Document Detail


Core temperature measurement during supine exercise: esophageal, rectal, and intestinal temperatures.
MedLine Citation:
PMID:  11001349     Owner:  NLM     Status:  MEDLINE    
Abstract/OtherAbstract:
BACKGROUND: The purpose of this study was to characterize intestinal temperature (T(in)) in comparison to esophageal (T(es)) and rectal temperature (T(re)) during supine exercise. METHODS: Seven subjects completed a continuous supine protocol of 20 min of rest, 20 min of cycle exercise at 40% peak oxygen consumption (V(O2peak)), 20 min of cycle exercise at 65G% V(O2peak), and 20 min of recovery. T(es), T(re), and T(in) were recorded each min. RESULTS: Temperatures were not different after 20 min of rest, but T(es) and T(in) were greater than T(re) at the end of the 40% (T(es): 37.38 +/- 0.11; T(in): 37.35 +/- 0.06; T(re): 37.20 +/- 0.10 degrees C) and 65% V(O2peak) stages (T(es): 37.83 +/- 0.10; T(in): 37.75 +/- 0.05; T(re): 37.63 +/- 0.08 degrees C). After 20 min of recovery, T(es) (37.24 +/- 0.011 degrees C) was less than either T(re) or T(in), which were not different from each other (T(in): 37.39 +/- 0.09; T(re): 37.44 +/- 0.09 degrees C). Time to threshold for increased temperature from rest (+0.10 degrees C) for T(es) (10.0 +/- 1.1 min) was not different from T(in) (14.0 +/- 1.2 min) but less than T(re) (15.7 +/- 1.6 min). Time to reach peak temperature was less for T(es) (36.6 +/- 1.8 min) than T(in) (40.6 +/- 0.9 min) and T(re) (41.4 +/- 0.5 min). Similarly, time to a decrease in temperature (-0.10 degrees C) after exercise was less for T(es) (3.7 +/- 0.4 min) than T(in) (7.1 +/- 1.5 min) and T(re) (10.6 +/- 1.9). CONCLUSIONS: Measurement of T(in) may be an alternative to T(es) to measure T(core) specific time points during exercise with an understanding of the slower response of Tin compared with T(es).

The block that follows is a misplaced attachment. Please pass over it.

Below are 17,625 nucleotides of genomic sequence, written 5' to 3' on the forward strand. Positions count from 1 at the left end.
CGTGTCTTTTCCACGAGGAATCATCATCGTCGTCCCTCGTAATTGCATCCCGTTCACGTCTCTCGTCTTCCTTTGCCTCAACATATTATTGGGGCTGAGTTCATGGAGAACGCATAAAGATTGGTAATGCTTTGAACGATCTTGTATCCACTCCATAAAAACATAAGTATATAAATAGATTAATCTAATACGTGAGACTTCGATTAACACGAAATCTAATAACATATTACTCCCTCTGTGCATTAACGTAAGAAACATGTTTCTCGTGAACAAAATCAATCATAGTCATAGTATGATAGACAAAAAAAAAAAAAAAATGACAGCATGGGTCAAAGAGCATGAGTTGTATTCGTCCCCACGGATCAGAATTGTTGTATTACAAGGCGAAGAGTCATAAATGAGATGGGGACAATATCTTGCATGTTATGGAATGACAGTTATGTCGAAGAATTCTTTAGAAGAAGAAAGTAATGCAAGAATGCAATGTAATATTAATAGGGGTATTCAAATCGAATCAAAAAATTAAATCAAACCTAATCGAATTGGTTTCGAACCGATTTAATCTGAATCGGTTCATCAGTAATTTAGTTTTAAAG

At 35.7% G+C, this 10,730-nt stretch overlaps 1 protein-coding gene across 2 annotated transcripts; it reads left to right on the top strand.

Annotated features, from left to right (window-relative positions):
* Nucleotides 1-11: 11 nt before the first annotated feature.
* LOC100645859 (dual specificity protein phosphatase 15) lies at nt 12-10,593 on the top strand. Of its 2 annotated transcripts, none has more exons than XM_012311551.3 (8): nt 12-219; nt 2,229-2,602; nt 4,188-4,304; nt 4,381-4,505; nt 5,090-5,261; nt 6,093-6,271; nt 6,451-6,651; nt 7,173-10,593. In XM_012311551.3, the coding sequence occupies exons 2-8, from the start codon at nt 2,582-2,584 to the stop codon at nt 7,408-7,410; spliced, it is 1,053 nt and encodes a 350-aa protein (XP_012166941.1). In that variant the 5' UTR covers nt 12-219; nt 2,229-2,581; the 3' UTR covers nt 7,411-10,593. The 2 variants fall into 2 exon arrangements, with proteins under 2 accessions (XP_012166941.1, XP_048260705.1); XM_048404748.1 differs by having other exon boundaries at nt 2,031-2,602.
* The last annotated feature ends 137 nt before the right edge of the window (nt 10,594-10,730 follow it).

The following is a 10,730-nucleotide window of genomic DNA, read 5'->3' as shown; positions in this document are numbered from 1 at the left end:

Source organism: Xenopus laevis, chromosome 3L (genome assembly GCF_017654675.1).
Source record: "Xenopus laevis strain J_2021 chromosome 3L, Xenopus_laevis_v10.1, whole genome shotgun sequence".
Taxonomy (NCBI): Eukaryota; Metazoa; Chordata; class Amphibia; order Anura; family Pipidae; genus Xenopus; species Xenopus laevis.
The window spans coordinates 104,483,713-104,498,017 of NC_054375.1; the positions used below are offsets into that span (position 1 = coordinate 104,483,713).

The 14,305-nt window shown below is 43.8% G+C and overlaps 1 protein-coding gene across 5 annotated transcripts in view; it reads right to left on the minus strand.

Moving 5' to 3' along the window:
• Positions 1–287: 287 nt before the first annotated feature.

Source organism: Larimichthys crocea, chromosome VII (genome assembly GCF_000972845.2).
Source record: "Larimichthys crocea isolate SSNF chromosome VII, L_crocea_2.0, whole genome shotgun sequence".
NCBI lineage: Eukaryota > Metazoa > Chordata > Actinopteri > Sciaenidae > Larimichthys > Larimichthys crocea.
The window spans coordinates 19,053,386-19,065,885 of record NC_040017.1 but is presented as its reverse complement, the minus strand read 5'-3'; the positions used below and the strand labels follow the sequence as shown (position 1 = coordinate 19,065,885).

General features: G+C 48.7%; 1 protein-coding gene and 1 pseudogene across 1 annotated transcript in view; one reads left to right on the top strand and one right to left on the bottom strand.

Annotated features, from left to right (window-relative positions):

Authors:
S M Lee; W J Williams; S M Fortney Schneider
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Publication Detail:
Type:  Comparative Study; Journal Article; Research Support, Non-U.S. Gov't; Research Support, U.S. Gov't, Non-P.H.S.    
Journal Detail:
Title:  Aviation, space, and environmental medicine     Volume:  71     ISSN:  0095-6562     ISO Abbreviation:  Aviat Space Environ Med     Publication Date:  2000 Sep 
Date Detail:
Created Date:  2000-12-18     Completed Date:  2001-01-04     Revised Date:  2006-11-15    
Medline Journal Info:
Nlm Unique ID:  7501714     Medline TA:  Aviat Space Environ Med     Country:  UNITED STATES    
Other Details:
Languages:  eng     Pagination:  939-45     Citation Subset:  IM; S    
Affiliation:
Wyle Laboratories, Life Sciences Systems and Services Division, Houston, TX, USA.
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MeSH Terms
Descriptor/Qualifier:
Adult
Body Temperature / physiology*
Esophagus / physiology
Exercise / physiology*
Exercise Test
Female
Humans
Intestines / physiology*
Male
Oxygen Consumption
Rectum / physiology
Investigator
Investigator/Affiliation:
S M Schneider / NASA JSC

From MEDLINE®/PubMed®, a database of the U.S. National Library of Medicine


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